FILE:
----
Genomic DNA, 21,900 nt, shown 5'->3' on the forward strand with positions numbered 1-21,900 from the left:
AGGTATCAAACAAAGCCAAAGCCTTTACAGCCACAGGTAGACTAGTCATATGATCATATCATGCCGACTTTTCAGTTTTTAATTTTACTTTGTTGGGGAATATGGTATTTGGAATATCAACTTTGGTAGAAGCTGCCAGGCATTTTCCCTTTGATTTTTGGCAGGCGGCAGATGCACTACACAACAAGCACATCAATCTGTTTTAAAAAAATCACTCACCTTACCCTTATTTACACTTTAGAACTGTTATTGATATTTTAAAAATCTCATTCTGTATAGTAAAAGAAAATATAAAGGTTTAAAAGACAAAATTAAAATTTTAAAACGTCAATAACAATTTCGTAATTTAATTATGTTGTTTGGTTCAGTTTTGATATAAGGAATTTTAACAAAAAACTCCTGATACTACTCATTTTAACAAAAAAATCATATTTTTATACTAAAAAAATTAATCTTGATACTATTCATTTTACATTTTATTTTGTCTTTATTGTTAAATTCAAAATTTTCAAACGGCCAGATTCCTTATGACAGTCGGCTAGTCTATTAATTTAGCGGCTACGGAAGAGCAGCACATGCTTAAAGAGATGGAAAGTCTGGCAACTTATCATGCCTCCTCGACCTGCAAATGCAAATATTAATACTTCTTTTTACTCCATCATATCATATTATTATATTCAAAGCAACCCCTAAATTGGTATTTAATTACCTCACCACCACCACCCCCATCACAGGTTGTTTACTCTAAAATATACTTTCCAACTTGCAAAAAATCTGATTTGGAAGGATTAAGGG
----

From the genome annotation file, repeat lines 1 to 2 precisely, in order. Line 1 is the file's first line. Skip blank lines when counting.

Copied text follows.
Genomic DNA, 21,900 nt, shown 5'->3' on the forward strand with positions numbered 1-21,900 from the left:
AGGTATCAAACAAAGCCAAAGCCTTTACAGCCACAGGTAGACTAGTCATATGATCATATCATGCCGACTTTTCAGTTTTTAATTTTACTTTGTTGGGGAATATGGTATTTGGAATATCAACTTTGGTAGAAGCTGCCAGGCATTTTCCCTTTGATTTTTGGCAGGCGGCAGATGCACTACACAACAAGCACATCAATCTGTTTTAAAAAAATCACTCACCTTACCCTTATTTACACTTTAGAACTGTTATTGATATTTTAAAAATCTCATTCTGTATAGTAAAAGAAAATATAAAGGTTTAAAAGACAAAATTAAAATTTTAAAACGTCAATAACAATTTCGTAATTTAATTATGTTGTTTGGTTCAGTTTTGATATAAGGAATTTTAACAAAAAACTCCTGATACTACTCATTTTAACAAAAAAATCATATTTTTATACTAAAAAAATTAATCTTGATACTATTCATTTTACATTTTATTTTGTCTTTATTGTTAAATTCAAAATTTTCAAACGGCCAGATTCCTTATGACAGTCGGCTAGTCTATTAATTTAGCGGCTACGGAAGAGCAGCACATGCTTAAAGAGATGGAAAGTCTGGCAACTTATCATGCCTCCTCGACCTGCAAATGCAAATATTAATACTTCTTTTTACTCCATCATATCATATTATTATATTCAAAGCAACCCCTAAATTGGTATTTAATTACCTCACCACCACCACCCCCATCACAGGTTGTTTACTCTAAAATATACTTTCCAACTTGCAAAAAATCTGATTTGGAAGGATTAAGGG